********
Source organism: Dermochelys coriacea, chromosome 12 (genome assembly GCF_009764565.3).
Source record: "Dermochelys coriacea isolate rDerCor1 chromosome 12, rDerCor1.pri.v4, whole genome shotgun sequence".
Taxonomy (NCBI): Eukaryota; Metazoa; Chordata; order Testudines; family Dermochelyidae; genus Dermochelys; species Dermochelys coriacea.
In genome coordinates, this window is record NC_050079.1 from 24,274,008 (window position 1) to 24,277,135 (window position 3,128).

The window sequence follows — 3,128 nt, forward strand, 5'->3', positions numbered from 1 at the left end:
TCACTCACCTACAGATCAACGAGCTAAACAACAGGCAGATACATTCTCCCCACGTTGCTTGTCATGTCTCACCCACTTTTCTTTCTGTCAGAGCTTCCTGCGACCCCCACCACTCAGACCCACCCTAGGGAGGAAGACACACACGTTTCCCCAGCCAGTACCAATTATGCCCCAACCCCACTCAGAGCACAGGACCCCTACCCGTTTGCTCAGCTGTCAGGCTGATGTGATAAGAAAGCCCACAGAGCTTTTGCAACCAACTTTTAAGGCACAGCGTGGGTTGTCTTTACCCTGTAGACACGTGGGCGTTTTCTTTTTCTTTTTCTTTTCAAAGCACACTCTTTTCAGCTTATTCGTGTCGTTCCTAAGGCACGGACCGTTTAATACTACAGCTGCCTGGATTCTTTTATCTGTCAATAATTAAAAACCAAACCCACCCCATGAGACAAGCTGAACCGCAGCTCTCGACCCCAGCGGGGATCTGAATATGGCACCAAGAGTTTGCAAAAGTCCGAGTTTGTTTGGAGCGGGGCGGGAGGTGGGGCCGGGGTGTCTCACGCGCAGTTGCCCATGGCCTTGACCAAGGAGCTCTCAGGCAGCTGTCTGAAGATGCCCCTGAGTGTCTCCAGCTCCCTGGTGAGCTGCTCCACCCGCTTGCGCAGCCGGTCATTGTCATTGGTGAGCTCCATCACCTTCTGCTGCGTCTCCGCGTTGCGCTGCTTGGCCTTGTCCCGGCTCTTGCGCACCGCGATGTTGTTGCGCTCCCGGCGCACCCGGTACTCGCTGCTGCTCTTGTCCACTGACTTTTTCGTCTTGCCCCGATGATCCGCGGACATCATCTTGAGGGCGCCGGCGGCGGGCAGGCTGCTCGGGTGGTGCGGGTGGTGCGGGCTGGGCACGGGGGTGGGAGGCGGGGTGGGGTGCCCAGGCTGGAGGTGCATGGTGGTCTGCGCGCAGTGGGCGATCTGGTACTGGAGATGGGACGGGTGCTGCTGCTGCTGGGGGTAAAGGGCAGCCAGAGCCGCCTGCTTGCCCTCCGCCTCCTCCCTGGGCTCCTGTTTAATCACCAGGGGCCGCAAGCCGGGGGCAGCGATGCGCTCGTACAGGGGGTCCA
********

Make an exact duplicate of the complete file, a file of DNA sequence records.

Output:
Source organism: Dermochelys coriacea, chromosome 12 (genome assembly GCF_009764565.3).
Source record: "Dermochelys coriacea isolate rDerCor1 chromosome 12, rDerCor1.pri.v4, whole genome shotgun sequence".
Taxonomy (NCBI): Eukaryota; Metazoa; Chordata; order Testudines; family Dermochelyidae; genus Dermochelys; species Dermochelys coriacea.
In genome coordinates, this window is record NC_050079.1 from 24,274,008 (window position 1) to 24,277,135 (window position 3,128).

The window sequence follows — 3,128 nt, forward strand, 5'->3', positions numbered from 1 at the left end:
TCACTCACCTACAGATCAACGAGCTAAACAACAGGCAGATACATTCTCCCCACGTTGCTTGTCATGTCTCACCCACTTTTCTTTCTGTCAGAGCTTCCTGCGACCCCCACCACTCAGACCCACCCTAGGGAGGAAGACACACACGTTTCCCCAGCCAGTACCAATTATGCCCCAACCCCACTCAGAGCACAGGACCCCTACCCGTTTGCTCAGCTGTCAGGCTGATGTGATAAGAAAGCCCACAGAGCTTTTGCAACCAACTTTTAAGGCACAGCGTGGGTTGTCTTTACCCTGTAGACACGTGGGCGTTTTCTTTTTCTTTTTCTTTTCAAAGCACACTCTTTTCAGCTTATTCGTGTCGTTCCTAAGGCACGGACCGTTTAATACTACAGCTGCCTGGATTCTTTTATCTGTCAATAATTAAAAACCAAACCCACCCCATGAGACAAGCTGAACCGCAGCTCTCGACCCCAGCGGGGATCTGAATATGGCACCAAGAGTTTGCAAAAGTCCGAGTTTGTTTGGAGCGGGGCGGGAGGTGGGGCCGGGGTGTCTCACGCGCAGTTGCCCATGGCCTTGACCAAGGAGCTCTCAGGCAGCTGTCTGAAGATGCCCCTGAGTGTCTCCAGCTCCCTGGTGAGCTGCTCCACCCGCTTGCGCAGCCGGTCATTGTCATTGGTGAGCTCCATCACCTTCTGCTGCGTCTCCGCGTTGCGCTGCTTGGCCTTGTCCCGGCTCTTGCGCACCGCGATGTTGTTGCGCTCCCGGCGCACCCGGTACTCGCTGCTGCTCTTGTCCACTGACTTTTTCGTCTTGCCCCGATGATCCGCGGACATCATCTTGAGGGCGCCGGCGGCGGGCAGGCTGCTCGGGTGGTGCGGGTGGTGCGGGCTGGGCACGGGGGTGGGAGGCGGGGTGGGGTGCCCAGGCTGGAGGTGCATGGTGGTCTGCGCGCAGTGGGCGATCTGGTACTGGAGATGGGACGGGTGCTGCTGCTGCTGGGGGTAAAGGGCAGCCAGAGCCGCCTGCTTGCCCTCCGCCTCCTCCCTGGGCTCCTGTTTAATCACCAGGGGCCGCAAGCCGGGGGCAGCGATGCGCTCGTACAGGGGGTCCA